Dr. Brooks quickly placed a firm hand on Langdon’s sternum, forcing him back down. She shot a glance at the bearded doctor, who walked over to a nearby counter and began preparing something.

Dr. Brooks hovered over Langdon, whispering now. ‘Mr. Langdon, anxiety is common with brain injuries, but you need to keep your pulse rate down.No movement. No excitement. Just lie still and rest. You’ll be okay. Your memory will come back slowly.’

The doctor returned now with a syringe, which he handed to Dr. Brooks. She injected its contents into Langdon’s IV.

‘Just a mild sedative to calm you down,’ she explained, ‘and also to help with the pain.’ She stood

to go. ‘You’ll be fine, Mr. Langdon. Just sleep. If you need anything, press the button on your bedside.’ She turned out the light and departed with the bearded doctor.

In the darkness, Langdon felt the drugs washing through his system almost instantly, dragging his body back down into that deep well from which he had emerged. He fought the feeling, forcing his eyes open in the darkness of his room. He tried to sit up, but his body felt like cement.

As Langdon shifted, he found himself again facing the window. The lights were out, and in the dark glass, his own reflection had disappeared, replaced by an illuminated skyline in the distance.

Amid a contour of spires and domes, a single regal facade dominated Langdon’s field of view. The building was an imposing stone fortress with a notched parapet and a three-hundred-foot tower that swelled near the top, bulging outward into a massive machicolated battlement.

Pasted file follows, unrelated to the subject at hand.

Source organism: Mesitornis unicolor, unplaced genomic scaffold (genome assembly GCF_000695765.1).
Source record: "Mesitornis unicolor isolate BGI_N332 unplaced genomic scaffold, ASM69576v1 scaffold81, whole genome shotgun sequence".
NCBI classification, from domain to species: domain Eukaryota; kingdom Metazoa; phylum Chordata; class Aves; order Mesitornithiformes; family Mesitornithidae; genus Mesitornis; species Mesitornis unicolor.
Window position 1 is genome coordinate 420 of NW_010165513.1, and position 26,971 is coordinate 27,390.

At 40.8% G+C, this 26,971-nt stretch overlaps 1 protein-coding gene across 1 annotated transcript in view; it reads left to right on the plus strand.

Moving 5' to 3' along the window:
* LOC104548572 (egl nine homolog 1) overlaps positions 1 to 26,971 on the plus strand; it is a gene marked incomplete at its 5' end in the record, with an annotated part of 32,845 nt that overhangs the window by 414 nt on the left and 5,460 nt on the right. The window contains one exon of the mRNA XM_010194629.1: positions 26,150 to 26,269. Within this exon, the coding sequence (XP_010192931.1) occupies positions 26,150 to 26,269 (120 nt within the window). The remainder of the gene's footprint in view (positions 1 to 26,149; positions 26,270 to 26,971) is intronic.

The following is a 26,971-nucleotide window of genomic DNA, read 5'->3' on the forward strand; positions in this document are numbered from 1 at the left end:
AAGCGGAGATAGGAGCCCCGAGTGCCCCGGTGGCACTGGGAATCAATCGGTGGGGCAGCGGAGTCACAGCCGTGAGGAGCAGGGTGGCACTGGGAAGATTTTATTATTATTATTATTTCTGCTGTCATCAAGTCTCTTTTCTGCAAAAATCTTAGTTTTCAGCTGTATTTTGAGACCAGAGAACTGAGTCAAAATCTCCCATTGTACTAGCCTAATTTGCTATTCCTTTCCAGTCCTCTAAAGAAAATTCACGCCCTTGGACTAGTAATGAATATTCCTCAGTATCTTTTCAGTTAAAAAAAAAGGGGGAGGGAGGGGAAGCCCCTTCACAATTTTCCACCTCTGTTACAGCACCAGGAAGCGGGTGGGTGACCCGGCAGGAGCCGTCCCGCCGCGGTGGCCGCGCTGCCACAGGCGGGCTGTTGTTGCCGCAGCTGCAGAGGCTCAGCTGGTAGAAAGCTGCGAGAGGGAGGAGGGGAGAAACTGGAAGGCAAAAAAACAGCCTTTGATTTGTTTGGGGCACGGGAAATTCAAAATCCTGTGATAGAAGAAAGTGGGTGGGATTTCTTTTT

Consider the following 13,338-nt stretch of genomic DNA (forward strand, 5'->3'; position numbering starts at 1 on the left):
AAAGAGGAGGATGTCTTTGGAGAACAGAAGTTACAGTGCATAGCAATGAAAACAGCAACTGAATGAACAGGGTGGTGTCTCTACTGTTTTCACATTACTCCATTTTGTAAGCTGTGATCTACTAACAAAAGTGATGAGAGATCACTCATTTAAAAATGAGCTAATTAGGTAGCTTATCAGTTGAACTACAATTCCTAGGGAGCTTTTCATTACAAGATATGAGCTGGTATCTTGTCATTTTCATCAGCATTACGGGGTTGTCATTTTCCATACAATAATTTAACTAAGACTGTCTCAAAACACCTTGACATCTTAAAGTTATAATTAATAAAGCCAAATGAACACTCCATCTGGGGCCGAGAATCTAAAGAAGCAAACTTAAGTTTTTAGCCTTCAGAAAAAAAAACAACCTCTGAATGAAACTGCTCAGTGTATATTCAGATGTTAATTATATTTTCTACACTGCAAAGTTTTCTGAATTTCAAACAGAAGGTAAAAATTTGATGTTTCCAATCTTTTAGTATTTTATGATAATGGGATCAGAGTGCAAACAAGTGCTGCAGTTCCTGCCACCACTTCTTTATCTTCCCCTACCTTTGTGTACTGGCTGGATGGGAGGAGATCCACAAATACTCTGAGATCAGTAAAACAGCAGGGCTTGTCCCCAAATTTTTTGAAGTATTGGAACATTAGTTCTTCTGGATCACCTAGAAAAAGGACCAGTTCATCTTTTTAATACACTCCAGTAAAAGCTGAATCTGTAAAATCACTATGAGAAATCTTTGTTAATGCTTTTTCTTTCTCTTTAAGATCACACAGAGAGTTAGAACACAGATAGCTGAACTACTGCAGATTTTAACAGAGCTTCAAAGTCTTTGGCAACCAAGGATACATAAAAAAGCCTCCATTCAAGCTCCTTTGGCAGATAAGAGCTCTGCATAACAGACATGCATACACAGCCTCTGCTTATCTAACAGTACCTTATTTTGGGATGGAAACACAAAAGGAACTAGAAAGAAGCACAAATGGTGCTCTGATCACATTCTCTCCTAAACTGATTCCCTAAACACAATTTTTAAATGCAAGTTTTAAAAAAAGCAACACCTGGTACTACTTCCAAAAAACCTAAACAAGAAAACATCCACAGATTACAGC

Langdon sat bolt upright in bed, pain exploding in his head. He fought off the searing throb and fixed his gaze on the tower.

Langdon knew the medieval structure well.

It was unique in the world. Unfortunately, it was also located four thousand miles from Massachusetts.

Outside his window, hidden in the shadows of the Via Torregalli, a powerfully built woman effortlessly unstraddled her BMW motorcycle and advanced with the intensity of a panther stalking its prey. Her gaze was sharp. Her close-cropped hair—styled into spikes—stood out against the upturned collar of her black leather riding suit. She checked her silenced weapon, and stared up at the window where Robert Langdon’s light had just gone out.

Earlier tonight her original mission had gone horribly awry.

The coo of a single dove had changed everything.

Now she had come to make it right.

 

Copyright © Dan Brown 2013

Publisher: Random House India

Release Date: 14th May 2013

Pre-order it: www.crossword.in

Price: 750

The Family Saga Continues…


Hello & Welcome back Book Lovers.     555219_10151476186518606_1731945767_n